Stop by the airplane fuselage in Cottrell Hall, which offers comfortable seating and convenient power outlets, to practice your quick-pitch!
As you prepare to travel for the holidays, flying offers you a great quick-pitch opportunity! When you’re seated next to a stranger, take the initiative to make a connection.
Larry Quinn, Chair of the Department of Marketing and Sales and Director of the Professional Sales Program, has developed a set of principles to help you take advantage of these chance encounters — guidelines for selling yourself at a moment’s notice. On a plane, in a line, at a table, or in a car — never miss an opportunity to network.
Before you can promote yourself to a stranger, you must first have self-confidence. Wake up, fill your heart with joy and don’t fear failure. Once you have the courage to speak up, half the battle is over.
Before meeting a client for the first time, look in the mirror and say, “This client is going to like me.” Like a track runner before a big meet, you have to pump yourself up. Before you introduce yourself, take a moment to give yourself that pep talk.
In order to have a life of significance you have to be socially generous. You’re sitting next to a stranger on the plane and they ask where you’re headed. You could say “home” and then open your iPad. That’s not enough. You’re building your brand right now and that requires thoughtful engagement with others.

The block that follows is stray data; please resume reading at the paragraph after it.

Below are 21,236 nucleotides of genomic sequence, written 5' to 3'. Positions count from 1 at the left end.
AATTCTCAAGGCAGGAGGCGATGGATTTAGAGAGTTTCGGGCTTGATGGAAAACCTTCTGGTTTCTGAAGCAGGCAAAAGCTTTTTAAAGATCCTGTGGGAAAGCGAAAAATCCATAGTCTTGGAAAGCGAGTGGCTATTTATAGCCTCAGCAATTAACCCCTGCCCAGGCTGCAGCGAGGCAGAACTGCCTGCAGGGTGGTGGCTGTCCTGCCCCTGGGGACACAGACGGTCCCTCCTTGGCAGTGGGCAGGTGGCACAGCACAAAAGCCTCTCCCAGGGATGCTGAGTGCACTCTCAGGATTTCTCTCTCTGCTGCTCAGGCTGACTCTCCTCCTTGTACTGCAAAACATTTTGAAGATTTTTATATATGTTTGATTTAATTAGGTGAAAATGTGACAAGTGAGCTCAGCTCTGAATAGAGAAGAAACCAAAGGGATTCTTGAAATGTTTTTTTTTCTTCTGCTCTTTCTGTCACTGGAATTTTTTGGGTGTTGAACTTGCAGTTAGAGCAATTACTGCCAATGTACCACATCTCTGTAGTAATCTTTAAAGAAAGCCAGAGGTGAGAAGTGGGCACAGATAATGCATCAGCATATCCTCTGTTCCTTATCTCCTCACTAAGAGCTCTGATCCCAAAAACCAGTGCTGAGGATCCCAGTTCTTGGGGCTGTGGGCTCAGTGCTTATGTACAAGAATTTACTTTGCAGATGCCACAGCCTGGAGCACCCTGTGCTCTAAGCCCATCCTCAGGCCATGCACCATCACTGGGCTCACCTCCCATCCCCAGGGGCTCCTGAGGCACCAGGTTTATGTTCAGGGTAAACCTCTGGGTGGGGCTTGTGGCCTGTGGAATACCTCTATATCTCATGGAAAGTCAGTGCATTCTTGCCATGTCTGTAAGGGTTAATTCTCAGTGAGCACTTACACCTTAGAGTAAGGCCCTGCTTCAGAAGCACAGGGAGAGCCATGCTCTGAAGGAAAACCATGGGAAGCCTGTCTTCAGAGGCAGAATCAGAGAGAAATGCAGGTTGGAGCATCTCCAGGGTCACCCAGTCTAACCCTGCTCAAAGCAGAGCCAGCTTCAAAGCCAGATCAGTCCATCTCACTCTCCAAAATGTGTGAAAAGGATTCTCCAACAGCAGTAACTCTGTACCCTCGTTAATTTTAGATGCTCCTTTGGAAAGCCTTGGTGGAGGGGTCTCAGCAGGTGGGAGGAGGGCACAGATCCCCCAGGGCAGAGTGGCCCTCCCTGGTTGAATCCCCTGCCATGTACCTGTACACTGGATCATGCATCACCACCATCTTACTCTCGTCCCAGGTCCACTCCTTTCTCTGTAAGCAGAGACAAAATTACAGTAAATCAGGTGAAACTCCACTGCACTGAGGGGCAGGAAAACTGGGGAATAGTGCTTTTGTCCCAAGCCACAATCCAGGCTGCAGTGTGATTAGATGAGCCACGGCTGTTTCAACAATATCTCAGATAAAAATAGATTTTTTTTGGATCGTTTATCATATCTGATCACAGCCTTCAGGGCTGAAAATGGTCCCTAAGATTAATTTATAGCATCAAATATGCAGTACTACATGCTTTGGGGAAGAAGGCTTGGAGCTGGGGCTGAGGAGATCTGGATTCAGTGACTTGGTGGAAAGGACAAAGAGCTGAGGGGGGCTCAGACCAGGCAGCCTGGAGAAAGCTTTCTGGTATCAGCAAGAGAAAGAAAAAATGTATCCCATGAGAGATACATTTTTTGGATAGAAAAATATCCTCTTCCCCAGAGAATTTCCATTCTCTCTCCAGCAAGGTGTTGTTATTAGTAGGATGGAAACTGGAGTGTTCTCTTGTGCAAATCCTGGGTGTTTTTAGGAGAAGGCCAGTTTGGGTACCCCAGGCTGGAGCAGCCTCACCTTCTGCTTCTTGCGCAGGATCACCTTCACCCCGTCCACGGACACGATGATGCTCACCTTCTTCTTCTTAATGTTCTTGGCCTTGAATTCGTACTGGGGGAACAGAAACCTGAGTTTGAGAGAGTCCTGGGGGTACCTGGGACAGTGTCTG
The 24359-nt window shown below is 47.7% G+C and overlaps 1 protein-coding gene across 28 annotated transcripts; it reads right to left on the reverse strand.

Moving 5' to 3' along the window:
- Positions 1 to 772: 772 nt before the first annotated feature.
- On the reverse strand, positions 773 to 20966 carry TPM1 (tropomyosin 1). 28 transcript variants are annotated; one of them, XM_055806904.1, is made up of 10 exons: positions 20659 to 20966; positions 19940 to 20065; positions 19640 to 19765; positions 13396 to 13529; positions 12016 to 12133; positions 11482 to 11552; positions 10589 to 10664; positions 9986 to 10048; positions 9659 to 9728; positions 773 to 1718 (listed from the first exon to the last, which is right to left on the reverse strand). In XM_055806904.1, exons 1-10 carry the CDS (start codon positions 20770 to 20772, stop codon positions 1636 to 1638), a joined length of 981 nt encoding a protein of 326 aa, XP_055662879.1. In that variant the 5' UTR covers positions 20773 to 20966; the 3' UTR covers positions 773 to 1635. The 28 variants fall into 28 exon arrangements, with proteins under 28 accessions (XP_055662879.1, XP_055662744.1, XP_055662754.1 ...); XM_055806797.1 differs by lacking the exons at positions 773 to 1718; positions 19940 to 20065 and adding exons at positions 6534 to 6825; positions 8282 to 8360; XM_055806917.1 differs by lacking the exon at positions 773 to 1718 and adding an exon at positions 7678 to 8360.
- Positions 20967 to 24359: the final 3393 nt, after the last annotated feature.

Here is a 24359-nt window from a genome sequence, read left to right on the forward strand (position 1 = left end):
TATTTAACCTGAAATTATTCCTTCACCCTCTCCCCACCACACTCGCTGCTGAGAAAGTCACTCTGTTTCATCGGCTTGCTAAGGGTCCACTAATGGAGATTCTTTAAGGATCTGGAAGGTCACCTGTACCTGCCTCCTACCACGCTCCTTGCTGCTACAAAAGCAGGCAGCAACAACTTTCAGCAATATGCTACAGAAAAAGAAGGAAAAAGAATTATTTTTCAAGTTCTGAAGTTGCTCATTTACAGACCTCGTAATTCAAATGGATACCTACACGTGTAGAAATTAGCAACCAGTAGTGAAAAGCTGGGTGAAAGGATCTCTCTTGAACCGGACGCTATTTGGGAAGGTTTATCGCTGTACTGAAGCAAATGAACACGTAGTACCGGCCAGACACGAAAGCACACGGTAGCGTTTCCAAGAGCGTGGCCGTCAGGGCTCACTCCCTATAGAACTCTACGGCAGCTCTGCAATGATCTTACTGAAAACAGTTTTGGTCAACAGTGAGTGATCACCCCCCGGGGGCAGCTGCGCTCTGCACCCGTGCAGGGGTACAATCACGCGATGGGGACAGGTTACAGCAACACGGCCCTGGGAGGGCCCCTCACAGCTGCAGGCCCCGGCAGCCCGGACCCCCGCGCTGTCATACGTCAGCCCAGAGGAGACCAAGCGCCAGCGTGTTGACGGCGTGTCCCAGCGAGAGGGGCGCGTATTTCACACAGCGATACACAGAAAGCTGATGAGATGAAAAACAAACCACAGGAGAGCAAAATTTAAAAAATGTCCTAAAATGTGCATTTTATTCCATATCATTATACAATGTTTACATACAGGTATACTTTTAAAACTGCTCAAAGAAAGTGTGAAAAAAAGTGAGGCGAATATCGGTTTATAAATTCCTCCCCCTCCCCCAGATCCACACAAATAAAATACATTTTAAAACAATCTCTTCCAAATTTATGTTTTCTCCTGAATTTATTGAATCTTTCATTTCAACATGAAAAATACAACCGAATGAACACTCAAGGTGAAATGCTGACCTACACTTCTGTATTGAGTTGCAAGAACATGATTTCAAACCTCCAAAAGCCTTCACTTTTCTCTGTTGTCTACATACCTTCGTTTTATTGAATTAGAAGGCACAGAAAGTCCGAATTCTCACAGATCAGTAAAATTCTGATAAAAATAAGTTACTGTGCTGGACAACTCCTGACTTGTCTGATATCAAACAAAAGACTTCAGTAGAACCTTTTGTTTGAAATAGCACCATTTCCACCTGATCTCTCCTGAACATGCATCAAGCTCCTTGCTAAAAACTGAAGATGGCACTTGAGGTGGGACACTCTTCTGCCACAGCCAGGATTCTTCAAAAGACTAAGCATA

When you go to the doctor with a pain, a good one will ask you tons of questions before diagnosing you. You trust the doctor because they listened to you. You must be the good doctor. Ask questions, earn trust and in turn, people will want to know you.
You have to quickly figure out what’s going on in their mind. If they’re quiet, with their head in a book, introduce yourself and have a quick chat, but give them their space. If they are a fast talker, keep up with the pace. Mirror their energy and they will remember that it was a great meeting.
When you ask someone a question, it’s crucial that you maintain eye contact. If you ask a question but then look down at your screen, it’s a signal that you’re uninterested.
Above all, you must bring joy to the encounter. No matter if the person you meet is an introvert who won’t look up from their phone, or an extrovert who can talk to you for hours, people won’t remember everything you said, but they will remember how you made them feel.